A variety of complex sugars decorate an animal virus particle

N-glycosylation profiling of porcine reproductive and respiratory syndrome virus envelope glycoprotein 5

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Porcine reproductive and respiratory syndrome virus (PRRSV), a positive-sense ssRNA virus, emerged in the late 1980’s and quickly became the most serious disease of swine worldwide. Attenuated vaccines partially or completely protect individual animals from challenge, but solidly immune herds break with PRRS for unknown reasons. Neutralization escape mutants have not been described. Mechanisms of immune protection are not definitively established. Cellular infection pathways are controversial. Juan Li, my graduate student, and I felt that part of the confusion might be due to incomplete knowledge about the virion structure, which is based mostly on similarities to other viruses or inference from RNA sequence. Juan was interested in the envelope protein carbohydrates, glycans, that were proposed to function in viral assembly and infection processes, as well as induction of and resistance to neutralizing antibodies. However, there was no specific structural information. We figured that looking at the glycans themselves would at a minimum allow for more specific hypothesis testing.

We were glycobiology novices. To overcome this challenge, Juan attended a national meeting, quickly picked up key methodological approaches and, most importantly, identified a glycan structure expert, Ron Orlando, at the University of Georgia. Juan perfected virion purification and electrophoretic separation and identification methods for envelope glycoprotein 5, the only one of four predicted glycosylated proteins that was easily visible on acrylamide gels.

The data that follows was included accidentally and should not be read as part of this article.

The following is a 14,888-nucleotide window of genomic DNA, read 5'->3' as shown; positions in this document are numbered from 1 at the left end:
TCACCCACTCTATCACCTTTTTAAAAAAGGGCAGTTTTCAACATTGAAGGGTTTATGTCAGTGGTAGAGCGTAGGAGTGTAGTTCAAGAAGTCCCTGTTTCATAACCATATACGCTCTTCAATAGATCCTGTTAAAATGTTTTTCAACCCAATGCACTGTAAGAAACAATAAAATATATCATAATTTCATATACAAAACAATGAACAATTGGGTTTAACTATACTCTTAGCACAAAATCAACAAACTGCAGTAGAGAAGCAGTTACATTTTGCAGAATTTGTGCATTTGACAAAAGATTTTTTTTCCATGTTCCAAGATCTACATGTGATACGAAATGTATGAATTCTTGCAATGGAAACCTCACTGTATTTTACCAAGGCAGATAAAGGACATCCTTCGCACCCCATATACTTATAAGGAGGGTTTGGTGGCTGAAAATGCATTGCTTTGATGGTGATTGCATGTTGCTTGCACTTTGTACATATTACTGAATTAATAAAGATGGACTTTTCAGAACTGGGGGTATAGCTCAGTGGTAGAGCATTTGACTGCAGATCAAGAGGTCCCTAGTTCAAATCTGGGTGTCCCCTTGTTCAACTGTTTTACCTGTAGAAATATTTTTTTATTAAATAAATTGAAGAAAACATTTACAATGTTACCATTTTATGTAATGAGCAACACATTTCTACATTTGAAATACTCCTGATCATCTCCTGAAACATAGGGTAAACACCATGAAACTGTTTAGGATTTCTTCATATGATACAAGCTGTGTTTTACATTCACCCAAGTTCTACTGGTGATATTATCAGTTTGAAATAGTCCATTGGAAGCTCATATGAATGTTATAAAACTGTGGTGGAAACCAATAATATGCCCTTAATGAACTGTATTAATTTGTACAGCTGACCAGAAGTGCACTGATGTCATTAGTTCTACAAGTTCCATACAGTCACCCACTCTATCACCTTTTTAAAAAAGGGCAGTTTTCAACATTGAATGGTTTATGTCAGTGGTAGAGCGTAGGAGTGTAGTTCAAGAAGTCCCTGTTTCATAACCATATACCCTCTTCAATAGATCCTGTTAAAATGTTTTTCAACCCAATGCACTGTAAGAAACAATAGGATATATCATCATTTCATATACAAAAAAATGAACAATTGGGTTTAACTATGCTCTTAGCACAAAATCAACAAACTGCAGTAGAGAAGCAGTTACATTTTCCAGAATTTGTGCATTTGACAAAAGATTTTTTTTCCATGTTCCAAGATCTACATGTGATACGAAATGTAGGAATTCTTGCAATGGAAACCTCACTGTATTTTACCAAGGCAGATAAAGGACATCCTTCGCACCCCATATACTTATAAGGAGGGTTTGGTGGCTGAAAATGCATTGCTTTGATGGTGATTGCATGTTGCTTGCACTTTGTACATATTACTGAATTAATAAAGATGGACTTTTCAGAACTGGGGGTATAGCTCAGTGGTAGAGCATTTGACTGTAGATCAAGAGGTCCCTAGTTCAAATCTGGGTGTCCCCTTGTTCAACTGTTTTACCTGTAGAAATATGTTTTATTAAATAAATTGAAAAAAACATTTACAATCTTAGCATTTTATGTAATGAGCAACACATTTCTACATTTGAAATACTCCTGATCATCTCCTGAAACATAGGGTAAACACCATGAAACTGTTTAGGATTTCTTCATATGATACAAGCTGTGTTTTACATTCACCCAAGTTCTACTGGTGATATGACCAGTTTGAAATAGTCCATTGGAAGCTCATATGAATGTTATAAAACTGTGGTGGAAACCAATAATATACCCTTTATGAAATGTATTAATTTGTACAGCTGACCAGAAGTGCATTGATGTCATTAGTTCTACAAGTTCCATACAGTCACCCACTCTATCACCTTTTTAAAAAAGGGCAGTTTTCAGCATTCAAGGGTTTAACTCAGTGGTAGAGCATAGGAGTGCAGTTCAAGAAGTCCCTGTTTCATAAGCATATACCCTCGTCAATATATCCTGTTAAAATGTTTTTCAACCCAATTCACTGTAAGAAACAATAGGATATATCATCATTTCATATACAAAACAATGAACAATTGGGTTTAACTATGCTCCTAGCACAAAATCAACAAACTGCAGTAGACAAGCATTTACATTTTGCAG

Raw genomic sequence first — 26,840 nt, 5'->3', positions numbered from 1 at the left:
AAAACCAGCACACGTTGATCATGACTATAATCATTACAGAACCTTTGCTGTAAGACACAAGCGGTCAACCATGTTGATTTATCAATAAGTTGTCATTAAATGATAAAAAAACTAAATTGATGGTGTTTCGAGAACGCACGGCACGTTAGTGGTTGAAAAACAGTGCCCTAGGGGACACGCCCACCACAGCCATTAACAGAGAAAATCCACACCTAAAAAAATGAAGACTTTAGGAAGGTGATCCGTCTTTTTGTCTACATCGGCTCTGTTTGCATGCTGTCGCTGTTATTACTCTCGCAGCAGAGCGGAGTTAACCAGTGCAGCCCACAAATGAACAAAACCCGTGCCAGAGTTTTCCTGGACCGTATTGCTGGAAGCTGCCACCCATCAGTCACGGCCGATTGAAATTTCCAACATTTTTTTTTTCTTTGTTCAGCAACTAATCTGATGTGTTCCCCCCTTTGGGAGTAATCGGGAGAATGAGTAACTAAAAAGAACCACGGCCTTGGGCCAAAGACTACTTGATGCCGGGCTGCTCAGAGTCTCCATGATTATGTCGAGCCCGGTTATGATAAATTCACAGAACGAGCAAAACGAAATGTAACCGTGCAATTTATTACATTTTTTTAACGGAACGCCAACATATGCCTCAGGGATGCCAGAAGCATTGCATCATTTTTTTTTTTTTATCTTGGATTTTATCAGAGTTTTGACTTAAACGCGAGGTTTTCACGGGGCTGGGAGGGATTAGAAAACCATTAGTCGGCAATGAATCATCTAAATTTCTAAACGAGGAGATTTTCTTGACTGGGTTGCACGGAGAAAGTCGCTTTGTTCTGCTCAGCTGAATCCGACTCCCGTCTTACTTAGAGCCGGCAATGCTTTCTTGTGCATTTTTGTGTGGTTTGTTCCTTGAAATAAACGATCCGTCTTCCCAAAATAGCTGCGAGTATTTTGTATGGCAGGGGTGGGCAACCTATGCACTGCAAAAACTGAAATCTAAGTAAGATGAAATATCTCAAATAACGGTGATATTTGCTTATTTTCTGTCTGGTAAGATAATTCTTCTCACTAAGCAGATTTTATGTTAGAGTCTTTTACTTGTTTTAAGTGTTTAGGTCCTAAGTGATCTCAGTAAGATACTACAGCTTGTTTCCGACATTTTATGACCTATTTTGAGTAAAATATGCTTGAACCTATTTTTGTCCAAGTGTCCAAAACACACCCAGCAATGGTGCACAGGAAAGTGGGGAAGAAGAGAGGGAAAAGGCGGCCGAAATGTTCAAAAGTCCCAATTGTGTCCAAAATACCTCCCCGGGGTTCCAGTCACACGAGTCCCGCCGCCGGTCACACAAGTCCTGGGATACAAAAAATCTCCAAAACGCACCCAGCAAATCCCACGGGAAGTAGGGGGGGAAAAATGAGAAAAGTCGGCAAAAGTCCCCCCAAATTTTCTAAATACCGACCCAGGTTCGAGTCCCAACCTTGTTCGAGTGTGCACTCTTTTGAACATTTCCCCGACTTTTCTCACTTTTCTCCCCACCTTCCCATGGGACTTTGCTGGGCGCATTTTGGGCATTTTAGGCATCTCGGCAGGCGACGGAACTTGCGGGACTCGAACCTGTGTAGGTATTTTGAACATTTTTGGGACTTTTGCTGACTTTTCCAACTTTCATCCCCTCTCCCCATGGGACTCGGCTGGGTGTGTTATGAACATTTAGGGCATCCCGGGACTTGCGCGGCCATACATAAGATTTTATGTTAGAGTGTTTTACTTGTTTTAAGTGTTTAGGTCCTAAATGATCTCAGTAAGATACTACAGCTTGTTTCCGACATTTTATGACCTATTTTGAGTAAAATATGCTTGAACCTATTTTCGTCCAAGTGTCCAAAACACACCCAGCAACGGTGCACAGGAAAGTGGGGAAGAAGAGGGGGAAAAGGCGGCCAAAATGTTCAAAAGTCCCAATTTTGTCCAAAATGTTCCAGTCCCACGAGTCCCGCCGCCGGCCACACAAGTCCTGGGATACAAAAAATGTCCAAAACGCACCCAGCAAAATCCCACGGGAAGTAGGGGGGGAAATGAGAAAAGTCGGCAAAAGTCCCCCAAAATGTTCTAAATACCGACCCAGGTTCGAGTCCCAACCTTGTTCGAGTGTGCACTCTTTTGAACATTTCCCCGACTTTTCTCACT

Juan, with Dr. Orlando and his postodoc, Shujuan Tao,  showed by direct mass spectrometry analysis that the majority of glycan structures did not contain sialic acid. She also showed that the glycans were accessible to receptor proteins. Our findings helped to explain PRRSV infection of cells lacking sialoadhesin and provided a glycan database to facilitate molecular structural studies of PRRSV. This structure study was accompanied by a function paper (Virology, 2015, 477:82-88) with the most interesting observation being that growth of PRRSV in cells treated with swainsonine to inhibit complex glycan formation, thus removing terminal structures, had no effect on viral growth and infectivity. We think that the main purpose of glycans is to facilitate processing through the Golgi.

It was thrilling to directly interrogate biological structures, an animal virus in this case, even though we lacked technical expertise. It was disappointing that months of work to more precisely map glycan structures to individual amino acids gave inconclusive results, with no opportunity to repeat the experiment. Nevertheless, learning something new every day and discovering new knowledge make science exciting.

Gylcan ms

Picture caption
Electrospray ionization spectrum shows PRRSV envelope glycoprotein 5 glycans of various molecular weights, circled in red. Fragmentation and mass analysis of two individual peaks gave molecular masses that could only arise from four or six possible structures, as indicated.

Introducing the Authors


From left to right: Juan Li, Shujuan Tao, Ron Orlando, Michael P. Murtaugh

About the research
N-glycosylation profiling of porcine reproductive and respiratory syndrome virus envelope glycoprotein 5
Virology, Volume 478, April 2015, Pages 86–98
Juan Li, Shujuan Tao, Ron Orlando, Michael P. Murtaugh

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